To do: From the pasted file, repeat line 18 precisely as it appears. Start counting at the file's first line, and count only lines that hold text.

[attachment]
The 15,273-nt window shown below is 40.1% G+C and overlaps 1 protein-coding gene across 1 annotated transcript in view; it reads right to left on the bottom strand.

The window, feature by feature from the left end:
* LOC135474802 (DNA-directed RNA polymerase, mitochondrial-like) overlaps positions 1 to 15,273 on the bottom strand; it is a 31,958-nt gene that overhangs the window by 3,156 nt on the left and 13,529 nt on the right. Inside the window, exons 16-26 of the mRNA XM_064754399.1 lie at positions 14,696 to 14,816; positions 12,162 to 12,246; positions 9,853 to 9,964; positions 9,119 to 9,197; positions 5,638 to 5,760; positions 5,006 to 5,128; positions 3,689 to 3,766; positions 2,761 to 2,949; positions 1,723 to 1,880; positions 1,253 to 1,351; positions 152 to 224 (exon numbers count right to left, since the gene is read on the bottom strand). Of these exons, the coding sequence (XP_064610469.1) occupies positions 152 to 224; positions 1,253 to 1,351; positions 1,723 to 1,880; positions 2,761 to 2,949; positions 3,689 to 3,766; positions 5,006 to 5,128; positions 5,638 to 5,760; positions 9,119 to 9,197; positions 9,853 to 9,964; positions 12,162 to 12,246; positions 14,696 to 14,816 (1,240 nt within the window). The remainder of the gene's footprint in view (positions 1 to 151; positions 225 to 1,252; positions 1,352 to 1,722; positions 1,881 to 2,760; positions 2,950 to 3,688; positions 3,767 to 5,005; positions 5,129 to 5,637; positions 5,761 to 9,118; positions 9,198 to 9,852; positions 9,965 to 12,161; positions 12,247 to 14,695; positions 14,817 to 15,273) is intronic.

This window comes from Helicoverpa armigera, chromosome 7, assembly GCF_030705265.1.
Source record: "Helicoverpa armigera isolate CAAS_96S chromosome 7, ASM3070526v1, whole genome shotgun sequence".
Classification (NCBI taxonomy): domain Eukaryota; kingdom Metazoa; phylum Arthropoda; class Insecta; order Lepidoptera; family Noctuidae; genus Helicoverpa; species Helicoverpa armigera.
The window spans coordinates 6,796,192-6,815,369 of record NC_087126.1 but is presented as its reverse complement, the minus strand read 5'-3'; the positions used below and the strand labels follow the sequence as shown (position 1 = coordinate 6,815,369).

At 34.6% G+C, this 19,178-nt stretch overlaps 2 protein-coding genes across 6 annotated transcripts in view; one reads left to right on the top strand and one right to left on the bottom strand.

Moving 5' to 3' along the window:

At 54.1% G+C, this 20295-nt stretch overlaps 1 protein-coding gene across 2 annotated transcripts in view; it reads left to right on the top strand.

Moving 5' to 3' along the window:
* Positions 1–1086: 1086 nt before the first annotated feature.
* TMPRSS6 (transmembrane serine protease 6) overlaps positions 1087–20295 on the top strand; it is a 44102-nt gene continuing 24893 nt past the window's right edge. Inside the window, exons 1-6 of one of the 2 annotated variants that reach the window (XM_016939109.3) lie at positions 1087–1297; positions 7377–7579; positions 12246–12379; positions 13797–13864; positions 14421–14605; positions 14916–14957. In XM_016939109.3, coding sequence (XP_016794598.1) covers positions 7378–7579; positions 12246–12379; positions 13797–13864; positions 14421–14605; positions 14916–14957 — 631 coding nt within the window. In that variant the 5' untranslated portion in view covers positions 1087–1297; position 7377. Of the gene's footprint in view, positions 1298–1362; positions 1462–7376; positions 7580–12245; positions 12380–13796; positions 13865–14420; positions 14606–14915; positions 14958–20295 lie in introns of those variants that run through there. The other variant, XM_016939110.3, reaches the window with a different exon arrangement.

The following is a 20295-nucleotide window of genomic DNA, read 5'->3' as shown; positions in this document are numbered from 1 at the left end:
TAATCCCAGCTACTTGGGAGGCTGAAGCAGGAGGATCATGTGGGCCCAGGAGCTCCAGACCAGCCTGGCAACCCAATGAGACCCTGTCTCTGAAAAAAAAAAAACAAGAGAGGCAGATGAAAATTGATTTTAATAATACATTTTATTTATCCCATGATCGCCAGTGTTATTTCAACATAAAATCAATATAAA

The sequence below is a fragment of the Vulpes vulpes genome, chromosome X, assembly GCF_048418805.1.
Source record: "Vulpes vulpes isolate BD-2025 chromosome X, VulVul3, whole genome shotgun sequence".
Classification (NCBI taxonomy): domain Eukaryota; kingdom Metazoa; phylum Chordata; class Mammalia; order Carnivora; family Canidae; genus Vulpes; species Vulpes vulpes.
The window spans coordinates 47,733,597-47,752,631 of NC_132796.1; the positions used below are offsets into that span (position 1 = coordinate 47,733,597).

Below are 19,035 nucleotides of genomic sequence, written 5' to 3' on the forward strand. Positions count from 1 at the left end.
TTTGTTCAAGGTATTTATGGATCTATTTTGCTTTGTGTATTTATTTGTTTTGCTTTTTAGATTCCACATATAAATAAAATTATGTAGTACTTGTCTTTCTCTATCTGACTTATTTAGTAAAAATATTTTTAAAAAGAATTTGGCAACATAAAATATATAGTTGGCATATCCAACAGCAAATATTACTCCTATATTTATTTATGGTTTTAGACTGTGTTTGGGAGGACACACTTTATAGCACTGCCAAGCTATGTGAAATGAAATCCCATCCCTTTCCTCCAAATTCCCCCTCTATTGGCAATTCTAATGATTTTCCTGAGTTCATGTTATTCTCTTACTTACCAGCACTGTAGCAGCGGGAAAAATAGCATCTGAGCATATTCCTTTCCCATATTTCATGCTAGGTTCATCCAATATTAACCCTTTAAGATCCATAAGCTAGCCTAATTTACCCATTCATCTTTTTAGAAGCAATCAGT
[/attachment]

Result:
Classification (NCBI taxonomy): domain Eukaryota; kingdom Metazoa; phylum Chordata; class Mammalia; order Carnivora; family Canidae; genus Vulpes; species Vulpes vulpes.